Answer:

It is best to use the moving average cost method to compute the total average when dealing with more than two purchases of the same cryptocurrency. (However, due to the continuous use of the currency, the weighted-average method may also be used.)

(1) Using the moving average cost method to calculate the acquisition cost of 1 BTC

In the example provided in the question, using the moving average cost method, the equivalent amount of 1 BTC in Japanese yen is ¥500,000 as of March 9. As of November 30, its equivalent will be ¥633,334. Computation is as follows:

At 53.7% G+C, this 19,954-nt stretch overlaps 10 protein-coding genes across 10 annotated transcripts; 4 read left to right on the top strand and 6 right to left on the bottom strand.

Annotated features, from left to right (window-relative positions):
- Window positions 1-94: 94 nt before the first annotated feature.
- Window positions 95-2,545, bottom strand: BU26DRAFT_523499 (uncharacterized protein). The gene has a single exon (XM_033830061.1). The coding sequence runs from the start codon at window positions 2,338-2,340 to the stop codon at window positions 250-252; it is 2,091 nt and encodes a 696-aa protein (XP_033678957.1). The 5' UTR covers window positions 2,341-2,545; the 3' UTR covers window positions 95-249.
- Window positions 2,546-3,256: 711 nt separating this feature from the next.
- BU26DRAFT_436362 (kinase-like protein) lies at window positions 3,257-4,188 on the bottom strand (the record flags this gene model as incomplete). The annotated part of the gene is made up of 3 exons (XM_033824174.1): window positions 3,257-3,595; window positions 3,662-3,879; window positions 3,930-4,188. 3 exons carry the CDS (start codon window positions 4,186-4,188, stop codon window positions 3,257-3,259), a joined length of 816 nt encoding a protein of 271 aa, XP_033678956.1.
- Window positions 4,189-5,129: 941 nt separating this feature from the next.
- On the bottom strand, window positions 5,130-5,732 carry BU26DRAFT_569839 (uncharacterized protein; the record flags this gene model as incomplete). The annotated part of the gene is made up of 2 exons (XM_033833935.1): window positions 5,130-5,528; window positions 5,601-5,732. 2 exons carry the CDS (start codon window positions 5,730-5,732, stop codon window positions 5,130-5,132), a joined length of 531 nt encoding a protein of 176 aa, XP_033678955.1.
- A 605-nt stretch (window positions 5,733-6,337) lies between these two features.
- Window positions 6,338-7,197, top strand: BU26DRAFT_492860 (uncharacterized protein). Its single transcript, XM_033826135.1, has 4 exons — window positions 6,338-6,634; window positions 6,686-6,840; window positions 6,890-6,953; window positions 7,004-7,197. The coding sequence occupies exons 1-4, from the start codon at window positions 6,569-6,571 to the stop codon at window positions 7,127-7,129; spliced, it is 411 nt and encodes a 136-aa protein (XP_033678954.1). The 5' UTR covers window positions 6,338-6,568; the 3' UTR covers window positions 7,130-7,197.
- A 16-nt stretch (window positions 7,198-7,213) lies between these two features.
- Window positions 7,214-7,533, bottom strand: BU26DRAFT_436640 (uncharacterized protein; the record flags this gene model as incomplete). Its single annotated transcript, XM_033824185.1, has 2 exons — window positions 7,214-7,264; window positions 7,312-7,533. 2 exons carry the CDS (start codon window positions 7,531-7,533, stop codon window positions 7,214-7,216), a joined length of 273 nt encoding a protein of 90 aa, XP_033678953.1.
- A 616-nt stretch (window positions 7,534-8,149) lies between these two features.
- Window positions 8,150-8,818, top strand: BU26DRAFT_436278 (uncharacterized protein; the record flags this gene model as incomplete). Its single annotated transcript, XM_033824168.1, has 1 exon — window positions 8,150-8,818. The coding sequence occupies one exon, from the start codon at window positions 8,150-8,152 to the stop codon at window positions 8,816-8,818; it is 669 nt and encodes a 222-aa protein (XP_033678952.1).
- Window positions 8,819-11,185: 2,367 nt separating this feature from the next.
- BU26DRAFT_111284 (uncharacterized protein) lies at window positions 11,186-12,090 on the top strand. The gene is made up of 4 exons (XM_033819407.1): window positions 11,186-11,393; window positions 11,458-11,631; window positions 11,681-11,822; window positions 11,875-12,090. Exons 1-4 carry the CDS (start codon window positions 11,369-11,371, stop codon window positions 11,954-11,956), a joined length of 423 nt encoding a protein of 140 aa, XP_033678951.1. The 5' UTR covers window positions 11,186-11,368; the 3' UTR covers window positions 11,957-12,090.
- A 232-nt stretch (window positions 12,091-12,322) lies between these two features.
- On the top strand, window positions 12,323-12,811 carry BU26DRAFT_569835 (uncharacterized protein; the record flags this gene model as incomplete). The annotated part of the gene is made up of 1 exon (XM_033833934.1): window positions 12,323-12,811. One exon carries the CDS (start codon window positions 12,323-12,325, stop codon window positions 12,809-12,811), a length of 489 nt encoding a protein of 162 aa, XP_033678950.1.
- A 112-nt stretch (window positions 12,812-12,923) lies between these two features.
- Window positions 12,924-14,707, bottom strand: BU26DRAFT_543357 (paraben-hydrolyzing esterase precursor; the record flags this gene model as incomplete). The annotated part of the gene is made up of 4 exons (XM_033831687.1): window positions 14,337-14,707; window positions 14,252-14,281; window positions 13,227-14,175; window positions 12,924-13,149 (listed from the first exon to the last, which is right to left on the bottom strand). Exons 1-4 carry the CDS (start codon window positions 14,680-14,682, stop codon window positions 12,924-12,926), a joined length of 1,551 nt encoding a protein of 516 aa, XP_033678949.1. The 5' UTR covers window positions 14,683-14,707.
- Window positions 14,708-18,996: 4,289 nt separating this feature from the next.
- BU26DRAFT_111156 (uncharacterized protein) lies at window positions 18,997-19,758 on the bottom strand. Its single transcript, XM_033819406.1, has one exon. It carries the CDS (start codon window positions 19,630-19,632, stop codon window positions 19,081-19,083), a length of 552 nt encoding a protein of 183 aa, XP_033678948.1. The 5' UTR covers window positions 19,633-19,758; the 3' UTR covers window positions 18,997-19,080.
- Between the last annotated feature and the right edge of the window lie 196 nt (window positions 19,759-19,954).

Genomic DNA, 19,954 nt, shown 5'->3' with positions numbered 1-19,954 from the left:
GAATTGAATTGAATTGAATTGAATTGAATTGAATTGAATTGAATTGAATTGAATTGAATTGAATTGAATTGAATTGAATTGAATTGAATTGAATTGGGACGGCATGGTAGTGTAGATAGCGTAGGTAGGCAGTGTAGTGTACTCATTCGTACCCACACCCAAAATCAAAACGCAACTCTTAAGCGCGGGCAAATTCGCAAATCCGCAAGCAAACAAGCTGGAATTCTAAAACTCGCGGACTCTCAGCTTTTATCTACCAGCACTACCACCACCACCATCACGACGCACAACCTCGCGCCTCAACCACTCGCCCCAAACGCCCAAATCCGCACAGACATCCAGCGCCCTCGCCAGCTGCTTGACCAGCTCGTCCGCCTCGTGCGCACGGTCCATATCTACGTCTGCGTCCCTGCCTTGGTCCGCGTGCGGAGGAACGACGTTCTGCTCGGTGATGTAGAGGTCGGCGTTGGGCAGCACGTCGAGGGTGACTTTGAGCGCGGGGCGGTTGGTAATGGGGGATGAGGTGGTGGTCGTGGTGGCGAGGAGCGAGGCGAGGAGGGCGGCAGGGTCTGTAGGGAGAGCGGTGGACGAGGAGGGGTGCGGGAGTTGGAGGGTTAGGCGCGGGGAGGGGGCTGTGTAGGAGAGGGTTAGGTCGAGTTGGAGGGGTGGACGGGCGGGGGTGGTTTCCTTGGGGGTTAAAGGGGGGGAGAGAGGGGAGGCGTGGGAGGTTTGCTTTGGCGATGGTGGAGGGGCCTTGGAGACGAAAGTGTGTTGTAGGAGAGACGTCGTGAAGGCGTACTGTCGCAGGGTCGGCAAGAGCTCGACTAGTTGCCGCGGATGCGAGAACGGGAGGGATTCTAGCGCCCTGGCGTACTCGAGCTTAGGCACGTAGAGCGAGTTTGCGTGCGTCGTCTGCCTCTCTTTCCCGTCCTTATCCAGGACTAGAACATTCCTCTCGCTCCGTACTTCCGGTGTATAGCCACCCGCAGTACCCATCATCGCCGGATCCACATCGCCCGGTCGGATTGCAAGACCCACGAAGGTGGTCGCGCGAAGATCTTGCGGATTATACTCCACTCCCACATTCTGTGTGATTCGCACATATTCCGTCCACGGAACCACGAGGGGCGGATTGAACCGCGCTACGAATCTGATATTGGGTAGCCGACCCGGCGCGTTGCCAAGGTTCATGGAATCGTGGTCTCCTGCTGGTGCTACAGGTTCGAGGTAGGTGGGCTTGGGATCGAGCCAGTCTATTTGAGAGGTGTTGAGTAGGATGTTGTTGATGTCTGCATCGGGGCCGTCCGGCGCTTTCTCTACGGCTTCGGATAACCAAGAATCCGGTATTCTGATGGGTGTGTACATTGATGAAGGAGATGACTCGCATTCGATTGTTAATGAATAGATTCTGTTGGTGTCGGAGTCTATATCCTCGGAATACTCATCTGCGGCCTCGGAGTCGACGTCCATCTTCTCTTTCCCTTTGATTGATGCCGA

computation for example 4

(2) Using the weighted-average method to calculate the acquisition cost of 1 BTC

In the example provided in the question, using the total average method, the equivalent amount of 1 BTC in Japanese yen is ¥600,000. Computation is as follows:

computation for example 4-2

 


Forking

Question:

Will we include in the final tax return any new cryptocurrency we acquired due to forking?

Answer:

Normally, under the Income Tax Law, we need to include any economically valuable items based on the calculated income amount based on the market price at the time of acquisition.

However, since no actual transaction occurs during forking of cryptocurrency, and the resulting cryptocurrency is new, there is no existing market price to base the acquisition cost on.

For the new cryptocurrency, there is no income earned upon acquisition.